Throughout his long and varied career, screenwriter Irving Brecher has kept one thing consistent: his wickedly irreverent sense of humor. He’s applied this gift to the radically different mediums of stage, radio, films and television and has made imposing and amusing contributions to each.
In addition to his long period as a contract writer at Metro-Goldwyn-Mayer, Irving Brecher created the influential radio and later television sitcom The Life of Riley, whose title character is practically Homer Simpson’s grandfather. New Yorker humorist S. J. Perelman once dubbed him one of the three quickest wits in America (the other two were George S. Kaufman and Oscar Levant).
Age has not slowed his wisecracks. When he was initially contacted for this article, I nervously told him, “Uh, my name is Dan Lybarger.” “Well, I can’t do anything about that,” he replied.
Practical Jokes Pay Off
As he demonstrated over the phone, Brecher, 90, still knows how to get a laugh. “This is very immodest, but I have to tell you this. I almost always knew what would play. That doesn’t make me out to be a genius. It just happened to be an instinct.”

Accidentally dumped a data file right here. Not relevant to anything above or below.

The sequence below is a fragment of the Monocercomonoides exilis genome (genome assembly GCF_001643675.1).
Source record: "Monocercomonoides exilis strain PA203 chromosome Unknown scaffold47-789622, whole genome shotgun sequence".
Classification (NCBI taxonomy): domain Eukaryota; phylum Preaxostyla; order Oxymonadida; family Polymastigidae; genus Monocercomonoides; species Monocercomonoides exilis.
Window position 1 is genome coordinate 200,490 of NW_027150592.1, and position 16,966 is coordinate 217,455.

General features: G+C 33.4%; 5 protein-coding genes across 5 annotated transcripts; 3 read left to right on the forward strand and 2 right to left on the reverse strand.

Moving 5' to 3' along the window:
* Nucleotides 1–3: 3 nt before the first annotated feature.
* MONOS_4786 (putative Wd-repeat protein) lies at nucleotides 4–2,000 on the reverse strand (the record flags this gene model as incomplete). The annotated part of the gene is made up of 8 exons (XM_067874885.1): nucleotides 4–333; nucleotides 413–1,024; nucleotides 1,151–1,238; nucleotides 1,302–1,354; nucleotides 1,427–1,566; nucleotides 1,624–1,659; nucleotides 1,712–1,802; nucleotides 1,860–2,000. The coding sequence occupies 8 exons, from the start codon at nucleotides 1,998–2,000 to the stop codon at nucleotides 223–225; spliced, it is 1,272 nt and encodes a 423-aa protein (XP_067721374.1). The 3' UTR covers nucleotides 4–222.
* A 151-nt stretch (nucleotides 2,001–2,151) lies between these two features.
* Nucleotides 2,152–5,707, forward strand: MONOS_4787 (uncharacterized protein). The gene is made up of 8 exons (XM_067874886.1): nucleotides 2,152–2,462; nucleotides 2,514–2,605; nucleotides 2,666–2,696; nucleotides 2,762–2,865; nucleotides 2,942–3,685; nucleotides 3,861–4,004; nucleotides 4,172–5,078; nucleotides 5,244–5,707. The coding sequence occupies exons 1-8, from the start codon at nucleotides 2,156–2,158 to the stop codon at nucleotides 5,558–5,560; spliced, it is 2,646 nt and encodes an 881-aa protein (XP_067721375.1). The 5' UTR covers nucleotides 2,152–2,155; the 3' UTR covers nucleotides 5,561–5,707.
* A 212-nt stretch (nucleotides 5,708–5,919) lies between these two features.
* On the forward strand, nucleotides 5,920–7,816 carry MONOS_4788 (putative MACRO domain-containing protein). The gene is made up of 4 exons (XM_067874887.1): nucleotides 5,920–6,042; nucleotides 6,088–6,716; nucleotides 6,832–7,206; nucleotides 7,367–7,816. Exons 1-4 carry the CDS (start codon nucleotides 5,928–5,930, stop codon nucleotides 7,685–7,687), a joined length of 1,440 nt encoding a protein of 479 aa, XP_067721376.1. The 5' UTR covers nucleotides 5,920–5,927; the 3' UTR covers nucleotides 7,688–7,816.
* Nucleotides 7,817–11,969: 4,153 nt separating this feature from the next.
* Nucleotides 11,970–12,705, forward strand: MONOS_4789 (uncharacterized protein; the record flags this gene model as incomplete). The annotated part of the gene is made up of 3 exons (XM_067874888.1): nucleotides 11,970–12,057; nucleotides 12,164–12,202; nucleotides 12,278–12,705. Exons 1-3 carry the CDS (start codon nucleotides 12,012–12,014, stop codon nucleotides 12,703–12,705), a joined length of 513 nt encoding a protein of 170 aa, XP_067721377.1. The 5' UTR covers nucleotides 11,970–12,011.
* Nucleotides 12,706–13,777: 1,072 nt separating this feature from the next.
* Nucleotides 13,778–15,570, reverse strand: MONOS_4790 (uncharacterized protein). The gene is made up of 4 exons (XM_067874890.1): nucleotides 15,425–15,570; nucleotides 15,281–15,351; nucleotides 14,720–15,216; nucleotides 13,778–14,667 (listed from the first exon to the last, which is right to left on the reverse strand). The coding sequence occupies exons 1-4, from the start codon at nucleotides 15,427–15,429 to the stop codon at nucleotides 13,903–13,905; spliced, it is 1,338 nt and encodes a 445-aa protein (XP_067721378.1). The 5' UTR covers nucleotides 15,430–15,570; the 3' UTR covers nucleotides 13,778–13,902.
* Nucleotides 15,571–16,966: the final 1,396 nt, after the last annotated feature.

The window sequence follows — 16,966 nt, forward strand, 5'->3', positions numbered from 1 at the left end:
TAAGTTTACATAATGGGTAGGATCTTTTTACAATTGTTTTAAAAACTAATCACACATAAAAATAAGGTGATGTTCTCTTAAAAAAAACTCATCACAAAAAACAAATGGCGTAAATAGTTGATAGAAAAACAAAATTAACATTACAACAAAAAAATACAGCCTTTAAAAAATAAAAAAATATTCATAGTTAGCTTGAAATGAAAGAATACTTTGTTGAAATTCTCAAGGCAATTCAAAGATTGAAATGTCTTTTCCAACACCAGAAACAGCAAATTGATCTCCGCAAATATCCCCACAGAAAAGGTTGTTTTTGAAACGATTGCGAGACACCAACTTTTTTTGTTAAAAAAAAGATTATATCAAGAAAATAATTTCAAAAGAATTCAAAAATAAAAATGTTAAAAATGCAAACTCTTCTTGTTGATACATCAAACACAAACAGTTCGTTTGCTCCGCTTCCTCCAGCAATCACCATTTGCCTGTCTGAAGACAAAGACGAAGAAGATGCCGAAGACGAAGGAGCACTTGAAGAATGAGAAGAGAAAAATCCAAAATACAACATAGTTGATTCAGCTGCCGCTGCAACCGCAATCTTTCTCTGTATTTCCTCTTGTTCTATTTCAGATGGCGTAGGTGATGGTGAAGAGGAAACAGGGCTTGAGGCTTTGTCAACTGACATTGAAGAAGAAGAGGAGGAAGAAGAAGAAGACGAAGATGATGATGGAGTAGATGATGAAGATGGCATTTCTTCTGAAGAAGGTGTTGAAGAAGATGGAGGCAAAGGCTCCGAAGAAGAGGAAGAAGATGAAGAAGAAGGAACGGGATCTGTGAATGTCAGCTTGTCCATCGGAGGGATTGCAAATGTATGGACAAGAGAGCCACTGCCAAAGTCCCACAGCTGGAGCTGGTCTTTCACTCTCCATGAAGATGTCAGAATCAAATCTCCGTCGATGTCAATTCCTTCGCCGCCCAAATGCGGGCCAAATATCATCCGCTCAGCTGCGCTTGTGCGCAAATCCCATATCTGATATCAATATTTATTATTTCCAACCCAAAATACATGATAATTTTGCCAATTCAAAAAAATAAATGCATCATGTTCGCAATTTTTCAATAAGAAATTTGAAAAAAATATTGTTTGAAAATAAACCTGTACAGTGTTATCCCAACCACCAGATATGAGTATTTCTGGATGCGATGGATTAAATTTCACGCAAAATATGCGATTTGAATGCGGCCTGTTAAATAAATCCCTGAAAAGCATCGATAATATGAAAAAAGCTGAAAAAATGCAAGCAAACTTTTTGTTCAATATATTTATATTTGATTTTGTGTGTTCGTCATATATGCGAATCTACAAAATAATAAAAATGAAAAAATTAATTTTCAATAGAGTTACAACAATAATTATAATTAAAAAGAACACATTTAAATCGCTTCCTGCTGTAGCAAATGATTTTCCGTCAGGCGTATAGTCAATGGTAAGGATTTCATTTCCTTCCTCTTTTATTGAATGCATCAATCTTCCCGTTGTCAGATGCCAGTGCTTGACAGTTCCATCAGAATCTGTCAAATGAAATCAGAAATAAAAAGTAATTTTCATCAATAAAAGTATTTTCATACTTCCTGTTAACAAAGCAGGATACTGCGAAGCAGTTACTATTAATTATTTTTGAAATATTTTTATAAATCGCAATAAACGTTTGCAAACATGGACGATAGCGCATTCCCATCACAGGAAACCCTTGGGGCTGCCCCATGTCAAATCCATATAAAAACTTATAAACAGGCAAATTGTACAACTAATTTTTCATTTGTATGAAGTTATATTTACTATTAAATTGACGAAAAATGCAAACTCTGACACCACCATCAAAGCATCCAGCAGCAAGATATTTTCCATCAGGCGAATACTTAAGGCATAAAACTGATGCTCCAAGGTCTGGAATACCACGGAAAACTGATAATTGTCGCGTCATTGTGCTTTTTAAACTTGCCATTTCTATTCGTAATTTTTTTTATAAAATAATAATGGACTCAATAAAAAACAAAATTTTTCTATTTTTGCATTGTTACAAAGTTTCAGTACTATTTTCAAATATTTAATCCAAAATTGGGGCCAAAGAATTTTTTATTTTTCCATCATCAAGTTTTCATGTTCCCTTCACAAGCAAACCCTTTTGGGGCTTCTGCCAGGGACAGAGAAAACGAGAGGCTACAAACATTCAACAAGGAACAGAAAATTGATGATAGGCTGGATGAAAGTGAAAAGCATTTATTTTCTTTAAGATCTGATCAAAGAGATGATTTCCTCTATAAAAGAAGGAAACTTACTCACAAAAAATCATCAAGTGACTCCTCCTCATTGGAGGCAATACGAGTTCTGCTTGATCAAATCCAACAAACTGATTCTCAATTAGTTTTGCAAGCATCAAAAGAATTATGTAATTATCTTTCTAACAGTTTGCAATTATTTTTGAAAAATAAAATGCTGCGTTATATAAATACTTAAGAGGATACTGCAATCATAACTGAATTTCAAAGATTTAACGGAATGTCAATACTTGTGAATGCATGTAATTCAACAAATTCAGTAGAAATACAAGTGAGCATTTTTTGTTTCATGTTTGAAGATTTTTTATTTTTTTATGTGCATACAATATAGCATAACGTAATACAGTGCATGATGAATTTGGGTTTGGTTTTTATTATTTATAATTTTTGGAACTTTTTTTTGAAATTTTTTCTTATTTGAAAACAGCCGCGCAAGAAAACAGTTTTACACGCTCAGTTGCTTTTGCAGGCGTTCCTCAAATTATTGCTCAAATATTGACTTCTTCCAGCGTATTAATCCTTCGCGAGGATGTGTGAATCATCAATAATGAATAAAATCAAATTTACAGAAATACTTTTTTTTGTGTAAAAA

His instinct surfaced when Irving Brecher was a 19-year-old usher working at the Little Carnegie Playhouse in his birthplace of New York. Like a lot of people he knew, Brecher followed a rising comedian named Milton Berle.
Today Berle is “Mr. Television” or “Uncle Miltie,” but in the 30s Berle developed a reputation among other comics for stealing quips, which led Brecher to play a bizarre practical joke: He bought an ad in Variety. “I wrote a one-inch ad saying, ‘positively Berle-proof gags, so bad even Milton wouldn’t steal them’ and put the telephone number of the theater where I was working in the ad,” recalls Brecher. “Berle called up when the paper came out, and I thought it was a friend of mine kidding me when the man called saying, ‘This is Milton Berle.'”